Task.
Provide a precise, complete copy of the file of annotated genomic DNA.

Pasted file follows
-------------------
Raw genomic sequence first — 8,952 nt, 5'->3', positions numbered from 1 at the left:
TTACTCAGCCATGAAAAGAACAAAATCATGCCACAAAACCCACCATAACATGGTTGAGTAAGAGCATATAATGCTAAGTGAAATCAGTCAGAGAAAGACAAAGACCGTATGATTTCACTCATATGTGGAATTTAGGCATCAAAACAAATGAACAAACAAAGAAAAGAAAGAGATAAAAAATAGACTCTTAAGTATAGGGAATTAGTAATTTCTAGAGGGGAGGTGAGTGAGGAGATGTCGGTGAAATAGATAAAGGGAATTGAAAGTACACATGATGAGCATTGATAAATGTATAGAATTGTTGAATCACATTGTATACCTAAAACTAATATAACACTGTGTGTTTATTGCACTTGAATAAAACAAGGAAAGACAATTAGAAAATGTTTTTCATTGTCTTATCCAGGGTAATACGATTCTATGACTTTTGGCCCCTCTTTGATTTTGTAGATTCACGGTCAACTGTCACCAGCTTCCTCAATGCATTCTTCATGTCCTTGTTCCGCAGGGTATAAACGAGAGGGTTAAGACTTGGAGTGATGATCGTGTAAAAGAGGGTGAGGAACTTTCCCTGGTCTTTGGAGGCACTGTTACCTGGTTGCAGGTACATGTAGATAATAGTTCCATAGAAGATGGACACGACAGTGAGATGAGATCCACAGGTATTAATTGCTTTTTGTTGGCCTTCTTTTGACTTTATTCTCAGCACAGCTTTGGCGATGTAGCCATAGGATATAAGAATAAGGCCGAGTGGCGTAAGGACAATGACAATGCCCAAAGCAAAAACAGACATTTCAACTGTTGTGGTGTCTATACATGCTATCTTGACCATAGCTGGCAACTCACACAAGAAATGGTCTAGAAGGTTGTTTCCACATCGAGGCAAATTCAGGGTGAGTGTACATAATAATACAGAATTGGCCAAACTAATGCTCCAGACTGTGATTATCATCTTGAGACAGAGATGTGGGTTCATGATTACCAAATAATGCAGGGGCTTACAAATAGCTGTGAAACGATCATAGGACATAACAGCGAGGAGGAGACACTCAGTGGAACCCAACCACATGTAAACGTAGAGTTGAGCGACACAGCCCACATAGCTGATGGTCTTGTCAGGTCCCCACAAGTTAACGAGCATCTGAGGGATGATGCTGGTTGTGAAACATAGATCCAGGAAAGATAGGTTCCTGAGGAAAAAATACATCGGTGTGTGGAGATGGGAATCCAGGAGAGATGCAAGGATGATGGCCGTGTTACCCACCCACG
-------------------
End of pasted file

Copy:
Raw genomic sequence first — 8,952 nt, 5'->3', positions numbered from 1 at the left:
TTACTCAGCCATGAAAAGAACAAAATCATGCCACAAAACCCACCATAACATGGTTGAGTAAGAGCATATAATGCTAAGTGAAATCAGTCAGAGAAAGACAAAGACCGTATGATTTCACTCATATGTGGAATTTAGGCATCAAAACAAATGAACAAACAAAGAAAAGAAAGAGATAAAAAATAGACTCTTAAGTATAGGGAATTAGTAATTTCTAGAGGGGAGGTGAGTGAGGAGATGTCGGTGAAATAGATAAAGGGAATTGAAAGTACACATGATGAGCATTGATAAATGTATAGAATTGTTGAATCACATTGTATACCTAAAACTAATATAACACTGTGTGTTTATTGCACTTGAATAAAACAAGGAAAGACAATTAGAAAATGTTTTTCATTGTCTTATCCAGGGTAATACGATTCTATGACTTTTGGCCCCTCTTTGATTTTGTAGATTCACGGTCAACTGTCACCAGCTTCCTCAATGCATTCTTCATGTCCTTGTTCCGCAGGGTATAAACGAGAGGGTTAAGACTTGGAGTGATGATCGTGTAAAAGAGGGTGAGGAACTTTCCCTGGTCTTTGGAGGCACTGTTACCTGGTTGCAGGTACATGTAGATAATAGTTCCATAGAAGATGGACACGACAGTGAGATGAGATCCACAGGTATTAATTGCTTTTTGTTGGCCTTCTTTTGACTTTATTCTCAGCACAGCTTTGGCGATGTAGCCATAGGATATAAGAATAAGGCCGAGTGGCGTAAGGACAATGACAATGCCCAAAGCAAAAACAGACATTTCAACTGTTGTGGTGTCTATACATGCTATCTTGACCATAGCTGGCAACTCACACAAGAAATGGTCTAGAAGGTTGTTTCCACATCGAGGCAAATTCAGGGTGAGTGTACATAATAATACAGAATTGGCCAAACTAATGCTCCAGACTGTGATTATCATCTTGAGACAGAGATGTGGGTTCATGATTACCAAATAATGCAGGGGCTTACAAATAGCTGTGAAACGATCATAGGACATAACAGCGAGGAGGAGACACTCAGTGGAACCCAACCACATGTAAACGTAGAGTTGAGCGACACAGCCCACATAGCTGATGGTCTTGTCAGGTCCCCACAAGTTAACGAGCATCTGAGGGATGATGCTGGTTGTGAAACATAGATCCAGGAAAGATAGGTTCCTGAGGAAAAAATACATCGGTGTGTGGAGATGGGAATCCAGGAGAGATGCAAGGATGATGGCCGTGTTACCCACCCACG